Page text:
Leader of India
The people of India were also carrying on a struggle for freedom from the British rule.
The Indian National Congress was striving for it. In 1919, British soldiers had acted in a
brutal manner against an innocent and unarmed assembly ofpeople, who had gathered for a
meeting at Jalian- wala Bagh in Punjab. There were walls around with only a small passage
to go out of the Bagh. The soldiers fired on the assembly, and killed and wounded many
Lokamanya Tilak, the great
Indian national leader, passed away at that time. The nation was looking for an able
leader. The Mahatma, the hero of the Satyagraha struggle in South Africa, had attracted
the attention of many Indians. Thus leadership courted him naturally. There was great
charm in his words. His conduct was flaw- less and crystal clear. He filled the nation
with a new spirit. Under his leadership the weakest man, woman and child, as well as
innocent ryots, were ready for a nonviolent fight. They were ready to sacrifice their all.
Self-sacrifice and service became the religion of the nation.
The Indian National Congress carried on five major struggles for freedom, during three
decades, under the leadership of Gandhiji. In 1920-22, it was called 'The Non-Cooperation
Movement'. Government schools and colleges, courts and Legisla- tures were all boycotted.
Gandhiji himself was arrested, and was sentenced to six
years imprisonment. His trial in the court at that time drew the attention of the entire
In 1922, there was Hindu-Muslim disturbances in Bombay.Many were injured and killed on
account of religiousmadness. Gandhiji was shocked to the core, He called his son Devadas
and advised him: "Go and tell Hindus and Muslims, wherever they may be fighting, that
this hatred is bad. It does not matter even if they kill you. I would be happy to
sacrifice my son for the cause of Hindu-Muslim amity."
The Salt Satyagraha of 1930-31 became world-famous. It was known as the 'Dandi March'.
Manufacturing salt from sea- water was the monopoly of the Government. By breaking the
Salt Law Gandhiji desired to show that the Indians were a free nation. On March 12, he
went on foot with seventy-nine trusted disciples, from his Ashram at Sabarmati to Dandi, a
0sea- side place 241 miles away. Staff in hand he walked about 10 to 15 miles each day.
The determination of the 62-year-old 'young man' was wonderful. He was like one in quest
of Truth. His action shook the foundations of the British Empire. The courage and the
spirit of self-sacrifice with which he filled the hearts of millions of Indians were
amazing. There was Civil Disobedience or non-violent breaking of the law throughout the
country. Cities, towns and villages were all scenes of Satyagraha. Heroism was the order
of the day. The British Government put Gandhiji in prison again.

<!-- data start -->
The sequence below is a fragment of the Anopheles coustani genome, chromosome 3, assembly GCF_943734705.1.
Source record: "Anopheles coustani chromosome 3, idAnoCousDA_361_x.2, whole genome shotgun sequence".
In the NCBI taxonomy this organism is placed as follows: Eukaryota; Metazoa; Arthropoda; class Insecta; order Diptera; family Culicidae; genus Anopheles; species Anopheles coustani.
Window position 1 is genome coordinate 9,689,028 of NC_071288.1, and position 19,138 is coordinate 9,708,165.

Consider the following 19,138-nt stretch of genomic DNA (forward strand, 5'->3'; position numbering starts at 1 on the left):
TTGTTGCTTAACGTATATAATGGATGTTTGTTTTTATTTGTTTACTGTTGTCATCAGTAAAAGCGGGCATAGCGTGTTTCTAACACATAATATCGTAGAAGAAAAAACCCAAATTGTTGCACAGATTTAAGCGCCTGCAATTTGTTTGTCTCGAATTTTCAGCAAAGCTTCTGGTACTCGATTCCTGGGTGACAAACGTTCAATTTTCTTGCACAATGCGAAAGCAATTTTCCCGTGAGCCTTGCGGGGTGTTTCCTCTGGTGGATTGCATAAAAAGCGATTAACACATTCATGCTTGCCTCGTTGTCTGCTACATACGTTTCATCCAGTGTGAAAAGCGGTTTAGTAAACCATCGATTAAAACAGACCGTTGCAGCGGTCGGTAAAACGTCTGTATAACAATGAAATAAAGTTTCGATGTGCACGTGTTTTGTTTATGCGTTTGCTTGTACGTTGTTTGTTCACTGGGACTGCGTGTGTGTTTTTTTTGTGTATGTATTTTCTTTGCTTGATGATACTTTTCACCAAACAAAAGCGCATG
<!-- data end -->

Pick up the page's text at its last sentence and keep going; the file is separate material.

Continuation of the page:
In 1932, when Gandhi was behind thebars, an extraordinary event took place. In the name of
political reforms, the British Government planned to cut away millions of Indians called
'untouchables' from the Hindu Society. Their principle was to 'Divide and Rule'. In 1924,
Gandhiji had fasted for 21 days to bring about Hindu- Muslim unity. He had been saying
that un touchability was a shame to Hindu Society. Hinduism should be purged of that
guilt. When he saw what the Government was doing, he became unhappy, and decided to fast
unto death. There was great commotion in the entire country. The Government realized its
folly and gave up the plan. There was an awakening among the people. Government temples,
wells and public places were declared open to the untouchables. Gandhiji called the
untouchables - 'Harijans' (men dear to God). He started three periodicals 'Harijan Sevak',
'Harijan-Bandhu' and 'Harijan'-all devoted to the service of the Harijans. He took a vow
not to re-enter his Ashrarn at Sabarmati until untouchability became a thing of the past
in India. He settled down at Sevagram,(near Wardha) a newAshram, which he started there.
In 1941, the Satyagraha struggle took a different shape. It was
Satyagraha', and was different from the previous mass Satyagrahas. Only the individuals,
whom Gandhiji selected or permitted, had to offer Satyagraha. This change was made because
Gandhiji, the Truth-seeker, knew that the past mass Satyagrahas had not been entirely free
from violence. Thus he conducted this experiment to make Satyagraha free & from
violence as far as humanly possible.
In 1942, there came the final struggle for freedom. The call was 'Britishers, Quit India'.
For this struggle, Gandhiji gave the inspiring message, 'Do or Die'. Gandhiji expected
that the struggle would be purely non-violent. It did not happen that way. Out there was
great national upsurge for freedom. Thousands were put into prison.They faced the lath and
the bullet, and gave up their lives. A whole nation rose up against an alien empire. It
took all the suffering on itself cheerfully, without a word of demur or hatred or ill
will. The way India got her freedom is unique in the history of the world. And all the
glory of this unique struggle goes to the great leader Gandhiji.